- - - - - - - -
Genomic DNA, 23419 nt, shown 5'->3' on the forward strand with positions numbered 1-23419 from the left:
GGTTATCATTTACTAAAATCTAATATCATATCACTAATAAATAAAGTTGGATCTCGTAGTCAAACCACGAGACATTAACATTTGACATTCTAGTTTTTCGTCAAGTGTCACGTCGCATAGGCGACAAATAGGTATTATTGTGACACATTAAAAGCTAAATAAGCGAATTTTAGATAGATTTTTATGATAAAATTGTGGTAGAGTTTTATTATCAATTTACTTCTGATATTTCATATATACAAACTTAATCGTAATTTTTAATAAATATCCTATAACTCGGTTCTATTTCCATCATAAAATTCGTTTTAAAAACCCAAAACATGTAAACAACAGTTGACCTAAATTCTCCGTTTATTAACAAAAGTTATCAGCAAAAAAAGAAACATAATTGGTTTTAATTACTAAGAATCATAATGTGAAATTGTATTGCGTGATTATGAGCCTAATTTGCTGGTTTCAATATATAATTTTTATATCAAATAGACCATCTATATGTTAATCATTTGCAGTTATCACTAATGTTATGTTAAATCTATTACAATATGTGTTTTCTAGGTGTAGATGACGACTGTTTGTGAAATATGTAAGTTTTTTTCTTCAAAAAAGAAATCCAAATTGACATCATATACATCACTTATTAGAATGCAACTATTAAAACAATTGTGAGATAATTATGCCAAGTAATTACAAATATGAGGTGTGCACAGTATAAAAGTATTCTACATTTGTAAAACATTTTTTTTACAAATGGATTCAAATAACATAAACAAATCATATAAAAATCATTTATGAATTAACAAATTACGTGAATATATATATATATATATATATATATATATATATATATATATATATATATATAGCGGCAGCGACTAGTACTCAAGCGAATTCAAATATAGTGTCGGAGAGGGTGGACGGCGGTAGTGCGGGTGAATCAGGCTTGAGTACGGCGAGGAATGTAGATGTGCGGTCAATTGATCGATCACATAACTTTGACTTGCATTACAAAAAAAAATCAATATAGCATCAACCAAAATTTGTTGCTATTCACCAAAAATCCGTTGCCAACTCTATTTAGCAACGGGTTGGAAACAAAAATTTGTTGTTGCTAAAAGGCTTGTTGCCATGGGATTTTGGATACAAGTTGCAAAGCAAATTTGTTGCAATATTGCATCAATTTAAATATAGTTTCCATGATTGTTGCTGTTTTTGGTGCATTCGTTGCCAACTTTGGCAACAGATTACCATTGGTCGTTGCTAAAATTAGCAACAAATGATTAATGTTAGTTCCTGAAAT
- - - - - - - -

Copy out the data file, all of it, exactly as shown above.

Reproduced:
Genomic DNA, 23419 nt, shown 5'->3' on the forward strand with positions numbered 1-23419 from the left:
GGTTATCATTTACTAAAATCTAATATCATATCACTAATAAATAAAGTTGGATCTCGTAGTCAAACCACGAGACATTAACATTTGACATTCTAGTTTTTCGTCAAGTGTCACGTCGCATAGGCGACAAATAGGTATTATTGTGACACATTAAAAGCTAAATAAGCGAATTTTAGATAGATTTTTATGATAAAATTGTGGTAGAGTTTTATTATCAATTTACTTCTGATATTTCATATATACAAACTTAATCGTAATTTTTAATAAATATCCTATAACTCGGTTCTATTTCCATCATAAAATTCGTTTTAAAAACCCAAAACATGTAAACAACAGTTGACCTAAATTCTCCGTTTATTAACAAAAGTTATCAGCAAAAAAAGAAACATAATTGGTTTTAATTACTAAGAATCATAATGTGAAATTGTATTGCGTGATTATGAGCCTAATTTGCTGGTTTCAATATATAATTTTTATATCAAATAGACCATCTATATGTTAATCATTTGCAGTTATCACTAATGTTATGTTAAATCTATTACAATATGTGTTTTCTAGGTGTAGATGACGACTGTTTGTGAAATATGTAAGTTTTTTTCTTCAAAAAAGAAATCCAAATTGACATCATATACATCACTTATTAGAATGCAACTATTAAAACAATTGTGAGATAATTATGCCAAGTAATTACAAATATGAGGTGTGCACAGTATAAAAGTATTCTACATTTGTAAAACATTTTTTTTACAAATGGATTCAAATAACATAAACAAATCATATAAAAATCATTTATGAATTAACAAATTACGTGAATATATATATATATATATATATATATATATATATATATATATATATATATATAGCGGCAGCGACTAGTACTCAAGCGAATTCAAATATAGTGTCGGAGAGGGTGGACGGCGGTAGTGCGGGTGAATCAGGCTTGAGTACGGCGAGGAATGTAGATGTGCGGTCAATTGATCGATCACATAACTTTGACTTGCATTACAAAAAAAAATCAATATAGCATCAACCAAAATTTGTTGCTATTCACCAAAAATCCGTTGCCAACTCTATTTAGCAACGGGTTGGAAACAAAAATTTGTTGTTGCTAAAAGGCTTGTTGCCATGGGATTTTGGATACAAGTTGCAAAGCAAATTTGTTGCAATATTGCATCAATTTAAATATAGTTTCCATGATTGTTGCTGTTTTTGGTGCATTCGTTGCCAACTTTGGCAACAGATTACCATTGGTCGTTGCTAAAATTAGCAACAAATGATTAATGTTAGTTCCTGAAAT